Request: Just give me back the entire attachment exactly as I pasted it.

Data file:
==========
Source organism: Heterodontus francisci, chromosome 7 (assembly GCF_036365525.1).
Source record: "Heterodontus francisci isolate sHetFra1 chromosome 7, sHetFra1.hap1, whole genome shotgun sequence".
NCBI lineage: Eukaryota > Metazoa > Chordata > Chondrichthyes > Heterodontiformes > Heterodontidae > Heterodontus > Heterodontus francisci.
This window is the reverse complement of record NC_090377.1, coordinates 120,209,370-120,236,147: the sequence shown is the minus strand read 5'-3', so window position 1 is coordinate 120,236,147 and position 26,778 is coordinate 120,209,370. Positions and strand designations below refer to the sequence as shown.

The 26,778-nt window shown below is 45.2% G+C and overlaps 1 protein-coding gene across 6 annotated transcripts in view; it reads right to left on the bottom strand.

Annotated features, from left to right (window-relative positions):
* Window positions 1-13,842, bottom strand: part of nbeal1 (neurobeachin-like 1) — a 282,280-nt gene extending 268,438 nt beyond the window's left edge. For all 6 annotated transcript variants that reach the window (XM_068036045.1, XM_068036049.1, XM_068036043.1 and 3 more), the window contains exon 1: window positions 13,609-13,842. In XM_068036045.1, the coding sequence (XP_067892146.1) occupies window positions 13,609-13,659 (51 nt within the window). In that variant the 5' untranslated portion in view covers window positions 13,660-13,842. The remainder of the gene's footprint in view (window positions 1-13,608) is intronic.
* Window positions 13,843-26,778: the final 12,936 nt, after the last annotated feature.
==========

Source organism: Heterodontus francisci, chromosome 7 (assembly GCF_036365525.1).
Source record: "Heterodontus francisci isolate sHetFra1 chromosome 7, sHetFra1.hap1, whole genome shotgun sequence".
NCBI lineage: Eukaryota > Metazoa > Chordata > Chondrichthyes > Heterodontiformes > Heterodontidae > Heterodontus > Heterodontus francisci.
This window is the reverse complement of record NC_090377.1, coordinates 120,209,370-120,236,147: the sequence shown is the minus strand read 5'-3', so window position 1 is coordinate 120,236,147 and position 26,778 is coordinate 120,209,370. Positions and strand designations below refer to the sequence as shown.

The 26,778-nt window shown below is 45.2% G+C and overlaps 1 protein-coding gene across 6 annotated transcripts in view; it reads right to left on the bottom strand.

Annotated features, from left to right (window-relative positions):
* Window positions 1-13,842, bottom strand: part of nbeal1 (neurobeachin-like 1) — a 282,280-nt gene extending 268,438 nt beyond the window's left edge. For all 6 annotated transcript variants that reach the window (XM_068036045.1, XM_068036049.1, XM_068036043.1 and 3 more), the window contains exon 1: window positions 13,609-13,842. In XM_068036045.1, the coding sequence (XP_067892146.1) occupies window positions 13,609-13,659 (51 nt within the window). In that variant the 5' untranslated portion in view covers window positions 13,660-13,842. The remainder of the gene's footprint in view (window positions 1-13,608) is intronic.
* Window positions 13,843-26,778: the final 12,936 nt, after the last annotated feature.